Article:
McAuslanAs noted in the comments to my post about the new Aubrey/Maturin movie below, I fully intend to take on Kathy the Cake-Eater over the issue of whether Russell Crowe is the right actor to play Lucky Jack Aubrey.  Furthermore, I intend to go right through the series of novels,citing primary text to blow mon ami du gateau right out of the water.  (I shall smite her.  Oh, yes.  I shall.)

However, Madame’s chastisement is going to have to wait a bit, because I suddenly find myself deep into George MacDonald Fraser’s hy-larious WWII-Era collection of stories, The Complete McAuslan. Private McAuslan, J.,  is described as “the Dirtiest Soldier in the World (alias the Tartan Caliban, or the Highland Division’s answer to the Pekin Man).

I am only a few chapters into the first novel of this collection, The General Danced at Dawn, so I cannot yet give you any overall picture.  But I can assure you that I have already recieved many a glance on the Metro as a result of my uncontrollable giggling over Fraser’s workmanship.  How the hell could that man have really been a Scot?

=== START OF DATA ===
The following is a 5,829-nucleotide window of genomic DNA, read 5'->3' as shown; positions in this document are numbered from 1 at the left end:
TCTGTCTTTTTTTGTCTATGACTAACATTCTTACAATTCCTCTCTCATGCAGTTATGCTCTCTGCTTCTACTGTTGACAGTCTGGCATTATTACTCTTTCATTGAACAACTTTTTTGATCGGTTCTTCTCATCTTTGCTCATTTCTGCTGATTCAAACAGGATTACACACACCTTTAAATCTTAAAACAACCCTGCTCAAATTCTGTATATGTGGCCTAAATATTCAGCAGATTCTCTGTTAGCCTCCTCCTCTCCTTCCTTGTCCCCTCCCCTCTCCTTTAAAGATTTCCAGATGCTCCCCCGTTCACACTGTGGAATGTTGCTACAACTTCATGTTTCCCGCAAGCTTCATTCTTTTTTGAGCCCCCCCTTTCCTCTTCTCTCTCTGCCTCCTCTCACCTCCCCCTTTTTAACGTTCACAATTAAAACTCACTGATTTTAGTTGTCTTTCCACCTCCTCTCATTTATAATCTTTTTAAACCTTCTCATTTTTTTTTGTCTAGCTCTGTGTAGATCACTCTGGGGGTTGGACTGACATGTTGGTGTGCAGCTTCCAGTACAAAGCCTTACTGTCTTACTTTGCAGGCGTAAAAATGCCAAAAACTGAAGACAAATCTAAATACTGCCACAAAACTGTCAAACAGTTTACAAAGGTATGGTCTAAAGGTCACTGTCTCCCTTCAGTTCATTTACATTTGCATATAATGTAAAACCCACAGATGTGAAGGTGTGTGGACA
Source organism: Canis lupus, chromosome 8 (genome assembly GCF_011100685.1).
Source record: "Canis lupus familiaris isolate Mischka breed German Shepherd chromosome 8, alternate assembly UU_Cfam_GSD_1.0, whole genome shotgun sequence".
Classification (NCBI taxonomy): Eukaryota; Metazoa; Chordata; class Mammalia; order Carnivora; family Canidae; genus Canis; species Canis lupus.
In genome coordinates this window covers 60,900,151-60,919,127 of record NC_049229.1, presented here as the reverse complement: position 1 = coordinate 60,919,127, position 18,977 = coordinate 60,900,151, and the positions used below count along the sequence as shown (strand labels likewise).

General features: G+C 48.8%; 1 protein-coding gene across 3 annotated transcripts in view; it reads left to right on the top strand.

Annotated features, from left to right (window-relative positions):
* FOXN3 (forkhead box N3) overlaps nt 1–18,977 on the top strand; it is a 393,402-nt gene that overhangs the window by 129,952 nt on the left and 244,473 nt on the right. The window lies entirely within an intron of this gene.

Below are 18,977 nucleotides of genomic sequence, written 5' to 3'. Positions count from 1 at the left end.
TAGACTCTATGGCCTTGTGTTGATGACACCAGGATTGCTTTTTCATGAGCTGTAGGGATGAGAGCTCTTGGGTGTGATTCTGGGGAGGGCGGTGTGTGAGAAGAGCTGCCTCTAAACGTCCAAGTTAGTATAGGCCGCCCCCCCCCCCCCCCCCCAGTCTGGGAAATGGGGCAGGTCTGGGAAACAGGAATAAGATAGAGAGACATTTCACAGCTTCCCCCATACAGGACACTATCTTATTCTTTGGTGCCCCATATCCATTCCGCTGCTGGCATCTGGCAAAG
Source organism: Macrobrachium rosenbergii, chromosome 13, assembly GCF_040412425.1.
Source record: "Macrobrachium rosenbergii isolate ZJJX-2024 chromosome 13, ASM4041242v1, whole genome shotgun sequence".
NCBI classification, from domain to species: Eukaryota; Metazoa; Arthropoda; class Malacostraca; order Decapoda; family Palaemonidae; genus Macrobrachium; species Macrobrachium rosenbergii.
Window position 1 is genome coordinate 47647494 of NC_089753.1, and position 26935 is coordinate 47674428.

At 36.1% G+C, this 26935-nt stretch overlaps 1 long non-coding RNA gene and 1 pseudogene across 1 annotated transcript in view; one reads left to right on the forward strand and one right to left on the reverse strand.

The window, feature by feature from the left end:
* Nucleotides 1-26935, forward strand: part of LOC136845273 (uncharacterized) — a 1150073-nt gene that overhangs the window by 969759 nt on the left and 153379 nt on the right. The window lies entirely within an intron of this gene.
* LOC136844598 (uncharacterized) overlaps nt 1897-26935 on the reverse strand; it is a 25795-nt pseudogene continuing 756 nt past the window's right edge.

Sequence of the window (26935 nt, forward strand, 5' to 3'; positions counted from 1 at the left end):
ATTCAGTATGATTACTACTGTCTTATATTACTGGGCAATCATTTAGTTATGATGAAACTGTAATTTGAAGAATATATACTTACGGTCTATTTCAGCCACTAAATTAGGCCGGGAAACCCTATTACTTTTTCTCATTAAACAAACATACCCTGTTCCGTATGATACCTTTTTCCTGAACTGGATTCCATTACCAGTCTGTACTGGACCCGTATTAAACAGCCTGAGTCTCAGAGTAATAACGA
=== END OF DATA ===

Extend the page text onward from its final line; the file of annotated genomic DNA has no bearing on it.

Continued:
(Yes, in case you’re wondering, I’ve also recently purchased a copy of Fraser’s own WWII memoir, Quartered Safe Out Here.  I gather that there is a considerable amount of biographical detail that makes its way from Fraser’s non-fiction to his fiction.  Indeed, it was in my hunt for this volume on the devil’s website that I stumbled across the McAuslan series.) 

Oh, one other thing: As in the Flashman series, Fraser here makes extensive use of the adjective “slantendicular” as in “a slantendicular glance”.  Although I know the word essentially means “side-long”, damme if it appears in my Webster’s New Collegiate Dictionary.  Where the hell did Fraser find it?  And why is he so partial to it?